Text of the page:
The .xxx domain is back on the table. The Internet Corporation for Assigned Names and Numbers (ICANN) will reconsider the top-level domain during a meeting in Kenya this week, nearly three years after it was shot down and nine years after it was first introduced as a way to identify pornography sites and hopefully confine them to their own Internet red-light district.
The .xxx domain was first proposed in 2001 and approved in 2005 for exclusive (but voluntary) use by the adult entertainment industry. The idea was to provide a place for porn sites online that would be explicitly obvious from the domain, which would not only help consenting adults find the sites, it would also help parents and corporations better block access to them.
The latter, however, was not how some family groups saw the situation—the US Department of Commerce later reported having received 6,000 letters from concerned citizens over .xxx (many of which were auto-generated from the Family Research Council). The letters stated that they didn't want to give pornographers more opportunities to "distribute smut on the Internet" and that parents would have false hope in protecting their families. The heavy push from the US eventually led to ICANN's reversal of its earlier decision to green-light the top-level domain (TLD) and an official cancellation of the plans in 2007.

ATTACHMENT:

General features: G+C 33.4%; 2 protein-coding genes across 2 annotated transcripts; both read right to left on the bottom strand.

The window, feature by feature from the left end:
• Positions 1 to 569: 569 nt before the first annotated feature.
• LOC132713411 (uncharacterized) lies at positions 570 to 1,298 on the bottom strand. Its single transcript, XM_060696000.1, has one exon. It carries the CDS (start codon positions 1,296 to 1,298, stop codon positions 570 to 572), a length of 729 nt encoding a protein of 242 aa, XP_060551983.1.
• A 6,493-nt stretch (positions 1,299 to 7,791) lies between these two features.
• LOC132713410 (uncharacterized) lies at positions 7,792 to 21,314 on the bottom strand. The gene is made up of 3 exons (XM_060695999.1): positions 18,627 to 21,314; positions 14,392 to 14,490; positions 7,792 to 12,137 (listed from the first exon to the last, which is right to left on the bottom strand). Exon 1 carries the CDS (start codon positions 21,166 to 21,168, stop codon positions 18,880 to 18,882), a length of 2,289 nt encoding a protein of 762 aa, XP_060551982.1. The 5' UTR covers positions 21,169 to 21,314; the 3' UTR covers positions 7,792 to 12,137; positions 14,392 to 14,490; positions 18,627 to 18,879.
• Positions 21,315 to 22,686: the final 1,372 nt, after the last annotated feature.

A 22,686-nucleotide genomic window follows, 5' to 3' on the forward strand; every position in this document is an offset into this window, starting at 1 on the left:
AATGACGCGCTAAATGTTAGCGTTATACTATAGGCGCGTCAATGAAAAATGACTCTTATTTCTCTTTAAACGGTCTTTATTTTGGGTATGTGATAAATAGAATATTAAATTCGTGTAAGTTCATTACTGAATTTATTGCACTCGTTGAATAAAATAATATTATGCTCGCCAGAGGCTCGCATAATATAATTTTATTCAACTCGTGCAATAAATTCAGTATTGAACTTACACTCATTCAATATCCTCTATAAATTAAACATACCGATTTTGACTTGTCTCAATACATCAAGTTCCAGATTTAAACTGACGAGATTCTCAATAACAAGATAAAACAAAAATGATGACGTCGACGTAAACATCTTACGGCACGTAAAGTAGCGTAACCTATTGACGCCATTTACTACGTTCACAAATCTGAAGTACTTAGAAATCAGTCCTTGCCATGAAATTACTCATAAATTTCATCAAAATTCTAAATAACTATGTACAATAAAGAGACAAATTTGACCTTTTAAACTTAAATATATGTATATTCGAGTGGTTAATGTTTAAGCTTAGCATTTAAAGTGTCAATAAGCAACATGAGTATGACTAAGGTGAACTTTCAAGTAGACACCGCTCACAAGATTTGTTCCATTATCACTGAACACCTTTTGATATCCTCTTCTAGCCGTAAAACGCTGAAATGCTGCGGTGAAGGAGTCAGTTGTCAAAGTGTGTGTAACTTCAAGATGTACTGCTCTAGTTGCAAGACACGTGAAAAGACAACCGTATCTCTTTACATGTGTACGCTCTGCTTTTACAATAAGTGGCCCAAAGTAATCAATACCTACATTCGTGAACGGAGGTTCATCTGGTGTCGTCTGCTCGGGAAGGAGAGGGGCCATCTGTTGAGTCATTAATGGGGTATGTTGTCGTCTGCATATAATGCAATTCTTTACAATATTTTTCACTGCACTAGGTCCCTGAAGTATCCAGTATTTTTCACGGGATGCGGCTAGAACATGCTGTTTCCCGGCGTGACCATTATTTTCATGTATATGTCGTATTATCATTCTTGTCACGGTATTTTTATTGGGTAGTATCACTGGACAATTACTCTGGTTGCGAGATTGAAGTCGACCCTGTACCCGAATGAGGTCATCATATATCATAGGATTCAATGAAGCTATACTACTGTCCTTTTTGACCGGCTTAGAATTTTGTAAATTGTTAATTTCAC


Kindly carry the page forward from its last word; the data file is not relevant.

Three years later and we're back at square one. Two weeks ago, an independent panel from the International Center for Dispute Resolution said that ICANN goofed when it rejected .xxx. The decision was not a binding one, but ICANN clearly feels that the issue is worth reconsideration after all; the organization confirmed to the BBC that it would discuss the TLD again this week to decide whether it wants to move forward on it—again.
ICM Registry, the company that would resell the .xxx domains if they are approved, seems confident that the TLD approval will go through. "Our claim was that ICANN came up with a lot of different excuses," ICM Registry chairman Stuart Lawley said. "If the contract is signed, we could be selling names by the end of the year."
This, of course, is an optimistic view. An ICANN spokesperson told the BBC that there's "no indication what action the ICANN board will take," and it's unlikely that the domain will be approved during the March 12 meeting even if ICANN decides to reconsider it. One thing we're sure of, however, is that the anti-porn crusaders will come back out of the woodwork if .xxx is approved again and ICANN can look forward to many more e-mails like this one.
Source: ars technica